Type IV pili of Neisseria gonorrhoeae, the Gram-negative etiologic agent of gonorrhea, facilitate colonization of the human host. Gonococcal PilT, a protein belonging to a large family of molecules sharing a highly conserved nucleotide binding domain motif, has been shown to be dispensable for organelle biogenesis but essential for twitching motility and competence for genetic transformation. Here, we show that the defect in pilus biogenesis resulting from mutations in the pilC gene, encoding a putative pilus-associated adhesin for human tissue, can be suppressed by the absence of functional PilT. These data conclusively demonstrate that PilT influences the Type IV pilus biogenesis pathway and strongly suggest that organelle expression is a dynamic process. In addition, these findings imply that PilT antagonizes the process of organelle biogenesis and provide the basis for a model for how the counteractive roles of PilT and PilC might relate mechanistically to the phenomenon of twitching motility.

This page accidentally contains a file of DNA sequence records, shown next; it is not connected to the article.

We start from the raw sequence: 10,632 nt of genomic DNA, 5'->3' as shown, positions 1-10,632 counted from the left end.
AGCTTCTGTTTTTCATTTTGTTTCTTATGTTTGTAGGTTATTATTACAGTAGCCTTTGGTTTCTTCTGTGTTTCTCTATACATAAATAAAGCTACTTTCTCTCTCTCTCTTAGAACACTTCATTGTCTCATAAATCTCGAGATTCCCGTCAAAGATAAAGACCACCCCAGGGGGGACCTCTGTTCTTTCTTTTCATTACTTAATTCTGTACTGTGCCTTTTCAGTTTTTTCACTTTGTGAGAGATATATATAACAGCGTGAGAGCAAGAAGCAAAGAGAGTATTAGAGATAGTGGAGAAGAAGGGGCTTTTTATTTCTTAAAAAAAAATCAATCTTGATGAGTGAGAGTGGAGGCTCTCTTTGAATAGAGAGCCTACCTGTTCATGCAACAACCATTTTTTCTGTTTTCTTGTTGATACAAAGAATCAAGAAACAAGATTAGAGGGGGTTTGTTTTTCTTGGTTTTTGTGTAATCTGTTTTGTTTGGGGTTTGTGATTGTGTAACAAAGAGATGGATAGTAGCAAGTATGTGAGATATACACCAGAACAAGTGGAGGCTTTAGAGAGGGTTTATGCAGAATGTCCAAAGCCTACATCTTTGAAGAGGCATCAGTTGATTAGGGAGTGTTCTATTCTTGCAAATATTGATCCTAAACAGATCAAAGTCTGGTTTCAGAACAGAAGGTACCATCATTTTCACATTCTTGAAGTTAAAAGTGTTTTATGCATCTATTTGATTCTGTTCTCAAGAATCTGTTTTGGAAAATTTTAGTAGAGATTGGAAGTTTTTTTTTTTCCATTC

|Original language||English (US)|
|Number of pages||6|
|Journal||Proceedings of the National Academy of Sciences of the United States of America|
|State||Published - Dec 8 1998|
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